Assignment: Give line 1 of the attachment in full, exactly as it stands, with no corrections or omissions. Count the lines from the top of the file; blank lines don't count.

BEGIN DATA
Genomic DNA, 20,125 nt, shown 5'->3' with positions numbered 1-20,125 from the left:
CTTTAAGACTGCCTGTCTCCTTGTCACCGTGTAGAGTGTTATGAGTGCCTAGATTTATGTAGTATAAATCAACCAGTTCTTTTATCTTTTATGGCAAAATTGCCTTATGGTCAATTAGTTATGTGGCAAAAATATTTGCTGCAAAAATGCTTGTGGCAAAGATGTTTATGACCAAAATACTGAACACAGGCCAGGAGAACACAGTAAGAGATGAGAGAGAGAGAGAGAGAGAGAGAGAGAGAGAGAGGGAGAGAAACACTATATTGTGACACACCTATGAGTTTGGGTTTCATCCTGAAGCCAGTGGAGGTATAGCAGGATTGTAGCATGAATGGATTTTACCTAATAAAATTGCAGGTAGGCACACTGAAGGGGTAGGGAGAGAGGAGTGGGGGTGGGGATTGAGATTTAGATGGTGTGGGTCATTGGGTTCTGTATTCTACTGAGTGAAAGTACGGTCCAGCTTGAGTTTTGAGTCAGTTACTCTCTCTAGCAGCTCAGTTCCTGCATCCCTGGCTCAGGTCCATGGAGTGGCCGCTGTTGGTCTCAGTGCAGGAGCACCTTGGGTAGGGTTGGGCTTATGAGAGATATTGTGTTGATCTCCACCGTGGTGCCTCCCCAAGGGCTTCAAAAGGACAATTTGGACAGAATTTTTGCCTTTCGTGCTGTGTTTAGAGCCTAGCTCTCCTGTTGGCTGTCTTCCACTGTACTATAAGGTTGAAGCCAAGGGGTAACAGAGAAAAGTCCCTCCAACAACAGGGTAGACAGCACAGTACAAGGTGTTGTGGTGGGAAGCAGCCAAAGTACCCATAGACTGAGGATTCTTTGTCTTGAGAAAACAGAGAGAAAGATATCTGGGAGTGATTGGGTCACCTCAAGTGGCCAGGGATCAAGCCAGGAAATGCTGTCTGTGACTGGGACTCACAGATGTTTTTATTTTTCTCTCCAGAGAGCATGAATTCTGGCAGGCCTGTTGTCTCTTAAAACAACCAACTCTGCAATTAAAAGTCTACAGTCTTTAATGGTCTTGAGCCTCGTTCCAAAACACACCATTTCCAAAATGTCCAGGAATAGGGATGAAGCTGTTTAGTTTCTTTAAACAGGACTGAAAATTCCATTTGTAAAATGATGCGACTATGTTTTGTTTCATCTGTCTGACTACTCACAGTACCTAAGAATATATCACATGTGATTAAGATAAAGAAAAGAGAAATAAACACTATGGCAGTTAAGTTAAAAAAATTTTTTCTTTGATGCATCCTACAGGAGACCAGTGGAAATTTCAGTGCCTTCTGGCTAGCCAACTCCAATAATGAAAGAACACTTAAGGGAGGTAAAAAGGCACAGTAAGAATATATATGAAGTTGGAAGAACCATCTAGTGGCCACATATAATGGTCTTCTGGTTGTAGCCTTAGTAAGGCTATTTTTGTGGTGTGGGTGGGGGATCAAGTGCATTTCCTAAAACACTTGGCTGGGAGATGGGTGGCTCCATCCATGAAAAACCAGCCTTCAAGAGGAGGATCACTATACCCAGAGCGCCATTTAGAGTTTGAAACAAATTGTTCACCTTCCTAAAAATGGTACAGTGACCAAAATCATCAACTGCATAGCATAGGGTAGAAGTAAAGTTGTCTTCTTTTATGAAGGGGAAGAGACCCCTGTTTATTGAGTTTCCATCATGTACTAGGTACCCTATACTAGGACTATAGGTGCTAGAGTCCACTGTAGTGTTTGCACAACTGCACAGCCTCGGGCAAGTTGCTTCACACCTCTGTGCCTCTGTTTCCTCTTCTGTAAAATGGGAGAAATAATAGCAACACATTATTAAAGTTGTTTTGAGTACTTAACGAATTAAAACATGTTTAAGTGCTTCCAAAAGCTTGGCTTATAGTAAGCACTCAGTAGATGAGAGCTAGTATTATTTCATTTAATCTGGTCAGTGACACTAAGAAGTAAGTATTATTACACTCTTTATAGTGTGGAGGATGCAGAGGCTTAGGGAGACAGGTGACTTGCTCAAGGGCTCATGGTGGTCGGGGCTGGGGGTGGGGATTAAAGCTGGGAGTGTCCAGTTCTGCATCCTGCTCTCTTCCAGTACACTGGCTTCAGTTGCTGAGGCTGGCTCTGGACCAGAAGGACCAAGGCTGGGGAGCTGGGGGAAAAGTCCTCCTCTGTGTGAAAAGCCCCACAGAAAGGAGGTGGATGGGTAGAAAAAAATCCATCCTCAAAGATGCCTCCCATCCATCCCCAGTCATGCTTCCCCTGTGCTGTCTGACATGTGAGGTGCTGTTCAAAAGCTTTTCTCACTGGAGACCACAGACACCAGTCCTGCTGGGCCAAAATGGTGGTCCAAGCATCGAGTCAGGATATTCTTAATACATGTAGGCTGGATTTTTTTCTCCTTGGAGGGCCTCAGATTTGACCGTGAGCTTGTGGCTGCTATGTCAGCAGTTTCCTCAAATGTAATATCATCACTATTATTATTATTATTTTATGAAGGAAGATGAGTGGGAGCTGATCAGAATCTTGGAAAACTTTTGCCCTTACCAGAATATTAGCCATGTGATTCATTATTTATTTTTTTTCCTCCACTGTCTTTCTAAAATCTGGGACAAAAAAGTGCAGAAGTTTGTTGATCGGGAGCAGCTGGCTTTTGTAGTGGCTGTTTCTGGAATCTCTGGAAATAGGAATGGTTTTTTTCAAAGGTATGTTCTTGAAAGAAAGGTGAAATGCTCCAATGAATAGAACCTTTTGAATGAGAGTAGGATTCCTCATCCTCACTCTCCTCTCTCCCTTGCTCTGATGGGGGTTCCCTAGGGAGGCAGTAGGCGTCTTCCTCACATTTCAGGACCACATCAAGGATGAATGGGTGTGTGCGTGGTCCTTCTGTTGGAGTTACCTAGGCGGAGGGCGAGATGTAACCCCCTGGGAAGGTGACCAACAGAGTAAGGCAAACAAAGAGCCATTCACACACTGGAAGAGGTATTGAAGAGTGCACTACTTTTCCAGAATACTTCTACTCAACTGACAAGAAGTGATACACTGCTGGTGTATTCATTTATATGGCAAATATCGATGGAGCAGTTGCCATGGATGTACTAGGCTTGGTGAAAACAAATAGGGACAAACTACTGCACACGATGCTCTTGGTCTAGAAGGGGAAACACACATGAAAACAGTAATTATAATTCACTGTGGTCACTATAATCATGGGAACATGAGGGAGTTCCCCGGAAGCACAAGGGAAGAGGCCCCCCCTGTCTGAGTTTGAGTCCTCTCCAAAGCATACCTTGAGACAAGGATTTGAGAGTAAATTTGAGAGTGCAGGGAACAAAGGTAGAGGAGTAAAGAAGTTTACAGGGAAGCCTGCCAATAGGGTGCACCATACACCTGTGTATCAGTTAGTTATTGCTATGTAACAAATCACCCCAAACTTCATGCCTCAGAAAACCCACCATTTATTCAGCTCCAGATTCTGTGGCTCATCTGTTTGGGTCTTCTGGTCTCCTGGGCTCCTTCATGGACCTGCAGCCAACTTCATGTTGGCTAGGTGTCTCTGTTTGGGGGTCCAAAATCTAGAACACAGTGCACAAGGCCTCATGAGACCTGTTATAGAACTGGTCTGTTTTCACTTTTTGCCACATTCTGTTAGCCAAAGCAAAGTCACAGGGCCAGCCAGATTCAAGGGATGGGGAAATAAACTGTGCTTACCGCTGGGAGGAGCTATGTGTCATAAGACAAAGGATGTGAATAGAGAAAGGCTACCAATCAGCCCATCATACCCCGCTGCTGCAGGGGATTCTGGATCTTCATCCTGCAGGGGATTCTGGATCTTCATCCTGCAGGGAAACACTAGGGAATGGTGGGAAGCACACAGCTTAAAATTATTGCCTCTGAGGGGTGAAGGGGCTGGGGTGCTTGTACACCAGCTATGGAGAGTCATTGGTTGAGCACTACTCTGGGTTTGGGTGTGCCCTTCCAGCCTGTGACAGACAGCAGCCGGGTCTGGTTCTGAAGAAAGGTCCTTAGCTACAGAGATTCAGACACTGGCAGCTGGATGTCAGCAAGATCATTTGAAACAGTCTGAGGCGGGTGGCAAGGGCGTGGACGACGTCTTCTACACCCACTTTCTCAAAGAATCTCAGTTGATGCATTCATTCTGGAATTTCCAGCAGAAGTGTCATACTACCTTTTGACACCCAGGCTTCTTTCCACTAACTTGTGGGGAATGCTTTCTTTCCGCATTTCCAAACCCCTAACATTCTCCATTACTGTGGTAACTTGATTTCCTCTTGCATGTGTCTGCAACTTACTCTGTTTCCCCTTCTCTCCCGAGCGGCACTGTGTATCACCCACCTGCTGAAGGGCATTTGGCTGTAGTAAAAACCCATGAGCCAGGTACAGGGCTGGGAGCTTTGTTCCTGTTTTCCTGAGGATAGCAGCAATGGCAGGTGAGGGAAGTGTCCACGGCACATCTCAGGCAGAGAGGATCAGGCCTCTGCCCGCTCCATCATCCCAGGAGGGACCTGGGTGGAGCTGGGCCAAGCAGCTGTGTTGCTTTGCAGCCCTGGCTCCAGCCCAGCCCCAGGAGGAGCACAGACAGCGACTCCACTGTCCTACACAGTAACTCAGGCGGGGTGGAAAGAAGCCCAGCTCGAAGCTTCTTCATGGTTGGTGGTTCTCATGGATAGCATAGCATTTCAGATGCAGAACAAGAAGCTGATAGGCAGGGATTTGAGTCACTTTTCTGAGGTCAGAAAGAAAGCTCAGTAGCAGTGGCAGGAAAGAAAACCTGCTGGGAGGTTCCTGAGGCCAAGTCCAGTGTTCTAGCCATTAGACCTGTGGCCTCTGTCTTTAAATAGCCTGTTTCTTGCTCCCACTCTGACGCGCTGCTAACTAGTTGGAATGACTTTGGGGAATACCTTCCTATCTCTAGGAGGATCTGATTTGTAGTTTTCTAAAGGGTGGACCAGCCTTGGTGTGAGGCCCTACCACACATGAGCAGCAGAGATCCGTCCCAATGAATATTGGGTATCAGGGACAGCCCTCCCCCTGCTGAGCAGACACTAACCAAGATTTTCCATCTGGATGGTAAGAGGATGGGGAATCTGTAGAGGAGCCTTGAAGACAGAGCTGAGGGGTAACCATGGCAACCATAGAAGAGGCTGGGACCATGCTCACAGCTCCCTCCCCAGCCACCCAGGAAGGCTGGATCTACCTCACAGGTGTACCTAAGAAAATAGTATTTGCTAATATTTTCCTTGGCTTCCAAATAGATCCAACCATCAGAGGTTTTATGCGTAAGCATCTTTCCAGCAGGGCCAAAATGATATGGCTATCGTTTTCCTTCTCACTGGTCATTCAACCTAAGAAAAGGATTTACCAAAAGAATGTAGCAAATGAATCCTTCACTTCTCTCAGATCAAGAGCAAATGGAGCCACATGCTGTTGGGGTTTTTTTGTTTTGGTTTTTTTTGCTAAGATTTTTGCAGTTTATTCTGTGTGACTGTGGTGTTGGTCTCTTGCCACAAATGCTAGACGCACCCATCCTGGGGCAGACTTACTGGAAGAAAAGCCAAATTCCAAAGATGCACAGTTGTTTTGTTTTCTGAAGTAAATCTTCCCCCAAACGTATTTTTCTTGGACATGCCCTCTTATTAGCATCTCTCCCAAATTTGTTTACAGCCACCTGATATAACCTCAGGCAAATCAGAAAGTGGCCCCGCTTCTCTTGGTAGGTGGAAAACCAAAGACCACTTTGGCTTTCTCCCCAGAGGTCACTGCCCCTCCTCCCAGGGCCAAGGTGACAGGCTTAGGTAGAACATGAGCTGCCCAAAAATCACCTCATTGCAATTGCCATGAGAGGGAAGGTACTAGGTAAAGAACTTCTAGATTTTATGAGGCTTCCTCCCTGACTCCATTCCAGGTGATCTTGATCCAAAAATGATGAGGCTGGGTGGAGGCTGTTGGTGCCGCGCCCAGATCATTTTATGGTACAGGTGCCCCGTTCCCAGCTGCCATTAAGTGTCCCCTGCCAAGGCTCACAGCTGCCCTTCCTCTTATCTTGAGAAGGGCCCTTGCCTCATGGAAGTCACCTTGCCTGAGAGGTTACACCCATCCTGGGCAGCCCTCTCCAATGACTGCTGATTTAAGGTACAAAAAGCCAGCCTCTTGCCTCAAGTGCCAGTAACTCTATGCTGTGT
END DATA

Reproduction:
Genomic DNA, 20,125 nt, shown 5'->3' with positions numbered 1-20,125 from the left: